Skip to main content
  1. News
  2. Top News

Facebook bans woman's 100-pound weight loss photo

See also

Weight loss stories aren't a new thing on Facebook. Many people turn to Facebook to share their weight loss journey with their family and friends. However, according to an article published by Fox News on Jan. 14, one Washington woman's weight loss photo was banned from Facebook.

Fox News reports that Marilyn McKenna posted of photo of herself with both legs inside one leg of her "fat pants" to celebrating losing 100 pounds only to have it removed by Facebook.

See: Marilyn McKenna's "fat pants" photo here.

Reports indicated that Facebook removed the photo from the popular social media site because McKenna opted to pay to “promote” the photo. A Facebook spokesperson told reporters that the photo was allegedly removed because Facebook considered the it a weight loss advertisement, and that the site requires weight loss ads to be limited to users who are over 18 years old.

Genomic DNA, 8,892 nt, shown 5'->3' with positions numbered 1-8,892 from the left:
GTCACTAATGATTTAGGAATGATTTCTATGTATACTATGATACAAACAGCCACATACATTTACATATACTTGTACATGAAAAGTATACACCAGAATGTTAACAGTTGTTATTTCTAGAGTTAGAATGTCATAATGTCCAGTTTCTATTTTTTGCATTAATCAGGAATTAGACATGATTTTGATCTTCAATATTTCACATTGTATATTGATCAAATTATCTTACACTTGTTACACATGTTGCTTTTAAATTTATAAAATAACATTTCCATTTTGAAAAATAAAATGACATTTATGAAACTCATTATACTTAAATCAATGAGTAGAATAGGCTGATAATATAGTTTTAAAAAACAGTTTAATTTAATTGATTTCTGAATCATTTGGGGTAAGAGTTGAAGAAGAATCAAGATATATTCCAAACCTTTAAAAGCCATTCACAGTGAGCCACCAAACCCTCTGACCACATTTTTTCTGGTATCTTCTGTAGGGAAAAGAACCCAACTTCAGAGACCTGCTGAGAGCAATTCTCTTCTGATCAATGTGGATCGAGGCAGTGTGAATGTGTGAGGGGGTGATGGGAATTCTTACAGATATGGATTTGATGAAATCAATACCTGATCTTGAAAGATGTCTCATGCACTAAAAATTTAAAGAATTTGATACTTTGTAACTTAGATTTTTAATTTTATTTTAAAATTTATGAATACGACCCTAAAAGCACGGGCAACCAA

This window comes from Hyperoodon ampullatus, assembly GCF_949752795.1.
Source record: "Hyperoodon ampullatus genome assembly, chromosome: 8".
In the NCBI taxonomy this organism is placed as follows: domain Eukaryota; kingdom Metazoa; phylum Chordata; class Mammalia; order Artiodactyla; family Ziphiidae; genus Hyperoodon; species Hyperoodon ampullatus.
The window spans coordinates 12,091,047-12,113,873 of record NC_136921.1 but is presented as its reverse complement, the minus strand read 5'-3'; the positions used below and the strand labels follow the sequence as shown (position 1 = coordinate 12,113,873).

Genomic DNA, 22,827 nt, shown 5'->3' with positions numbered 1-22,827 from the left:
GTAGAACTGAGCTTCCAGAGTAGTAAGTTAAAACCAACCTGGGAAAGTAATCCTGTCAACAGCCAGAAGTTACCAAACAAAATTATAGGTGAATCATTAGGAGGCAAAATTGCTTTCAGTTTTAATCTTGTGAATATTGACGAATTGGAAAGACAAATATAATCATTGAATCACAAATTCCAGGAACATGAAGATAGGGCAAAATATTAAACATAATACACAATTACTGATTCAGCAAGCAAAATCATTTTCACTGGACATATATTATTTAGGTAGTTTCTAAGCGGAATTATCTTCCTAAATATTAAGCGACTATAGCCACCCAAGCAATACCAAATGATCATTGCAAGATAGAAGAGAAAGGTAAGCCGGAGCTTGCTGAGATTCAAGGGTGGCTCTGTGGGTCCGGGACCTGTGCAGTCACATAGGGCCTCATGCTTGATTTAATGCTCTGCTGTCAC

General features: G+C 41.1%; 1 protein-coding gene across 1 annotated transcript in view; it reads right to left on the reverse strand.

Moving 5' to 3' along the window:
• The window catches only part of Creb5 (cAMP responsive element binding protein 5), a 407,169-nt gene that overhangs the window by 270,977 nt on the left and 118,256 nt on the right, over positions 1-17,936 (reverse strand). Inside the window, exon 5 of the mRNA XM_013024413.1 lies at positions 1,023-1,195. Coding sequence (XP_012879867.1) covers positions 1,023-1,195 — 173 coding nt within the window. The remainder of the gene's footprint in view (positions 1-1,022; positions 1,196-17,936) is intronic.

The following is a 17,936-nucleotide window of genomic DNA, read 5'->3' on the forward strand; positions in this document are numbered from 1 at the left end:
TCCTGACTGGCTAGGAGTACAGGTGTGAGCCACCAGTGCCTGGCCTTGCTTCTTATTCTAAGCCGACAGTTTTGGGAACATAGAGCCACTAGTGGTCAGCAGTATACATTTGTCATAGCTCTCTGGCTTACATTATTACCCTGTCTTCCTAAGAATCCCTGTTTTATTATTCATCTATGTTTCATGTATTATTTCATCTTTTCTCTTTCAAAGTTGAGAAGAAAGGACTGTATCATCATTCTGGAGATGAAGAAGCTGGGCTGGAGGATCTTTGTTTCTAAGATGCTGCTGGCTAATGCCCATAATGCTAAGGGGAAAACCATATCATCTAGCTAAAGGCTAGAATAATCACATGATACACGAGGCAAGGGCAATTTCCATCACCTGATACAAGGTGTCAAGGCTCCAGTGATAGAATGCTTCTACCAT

On Tuesday, McKenna told her Twitter followers that she can't wait "until we move past this whole silly FB [Facebook] controversy." She maintains that she isn't “promoting” anything, and insists that she isn't selling anything.

To be among the first to receive News from the Louisville News Examiner, please hit subscribe just under the media on the top left of your screen. It's anonymous and completely free.

If you need to contact the Louisville News Examiner send her an email to



  • Israel, Hamas clash in Gaza
    Hamas claims to have captured an IDF soldier on the bloodiest day of the conflict
  • Missing bodies
    38 bodies have not been found from the MH17 debris field in eastern Ukraine
    World News
  • Peeping Toms in NSA?
    Has the NSA seen you naked? Edward Snowden says it's not unlikely
  • Autism study
    The newest, largest study on autism suggests that it mostly has to do with genetics
  • McIlroy takes Open
    Rory McIlroy hangs onto the lead and wins the 2014 British Open
  • $23 billion payout
    A jury sides with the widow of a smoker, tobacco company shells out $23 billion